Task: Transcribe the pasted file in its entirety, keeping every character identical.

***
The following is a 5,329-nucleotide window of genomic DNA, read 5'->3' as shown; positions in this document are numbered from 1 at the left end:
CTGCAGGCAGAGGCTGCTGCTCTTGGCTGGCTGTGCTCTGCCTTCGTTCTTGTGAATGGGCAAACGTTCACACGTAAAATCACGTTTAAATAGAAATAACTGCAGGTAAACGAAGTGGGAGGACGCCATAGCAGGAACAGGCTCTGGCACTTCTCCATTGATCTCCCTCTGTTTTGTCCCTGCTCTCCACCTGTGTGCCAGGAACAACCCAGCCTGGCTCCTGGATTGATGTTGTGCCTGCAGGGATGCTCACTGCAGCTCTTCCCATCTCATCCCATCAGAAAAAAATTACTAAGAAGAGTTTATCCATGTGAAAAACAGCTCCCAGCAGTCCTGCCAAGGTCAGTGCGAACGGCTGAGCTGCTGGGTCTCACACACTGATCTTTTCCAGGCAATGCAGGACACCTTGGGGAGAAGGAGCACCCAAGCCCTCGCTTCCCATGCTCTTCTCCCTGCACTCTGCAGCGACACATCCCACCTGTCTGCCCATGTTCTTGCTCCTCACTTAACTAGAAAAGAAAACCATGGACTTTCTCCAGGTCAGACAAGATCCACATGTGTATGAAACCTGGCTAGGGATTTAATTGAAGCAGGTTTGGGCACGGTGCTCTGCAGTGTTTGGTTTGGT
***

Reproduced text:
The following is a 5,329-nucleotide window of genomic DNA, read 5'->3' as shown; positions in this document are numbered from 1 at the left end:
CTGCAGGCAGAGGCTGCTGCTCTTGGCTGGCTGTGCTCTGCCTTCGTTCTTGTGAATGGGCAAACGTTCACACGTAAAATCACGTTTAAATAGAAATAACTGCAGGTAAACGAAGTGGGAGGACGCCATAGCAGGAACAGGCTCTGGCACTTCTCCATTGATCTCCCTCTGTTTTGTCCCTGCTCTCCACCTGTGTGCCAGGAACAACCCAGCCTGGCTCCTGGATTGATGTTGTGCCTGCAGGGATGCTCACTGCAGCTCTTCCCATCTCATCCCATCAGAAAAAAATTACTAAGAAGAGTTTATCCATGTGAAAAACAGCTCCCAGCAGTCCTGCCAAGGTCAGTGCGAACGGCTGAGCTGCTGGGTCTCACACACTGATCTTTTCCAGGCAATGCAGGACACCTTGGGGAGAAGGAGCACCCAAGCCCTCGCTTCCCATGCTCTTCTCCCTGCACTCTGCAGCGACACATCCCACCTGTCTGCCCATGTTCTTGCTCCTCACTTAACTAGAAAAGAAAACCATGGACTTTCTCCAGGTCAGACAAGATCCACATGTGTATGAAACCTGGCTAGGGATTTAATTGAAGCAGGTTTGGGCACGGTGCTCTGCAGTGTTTGGTTTGGT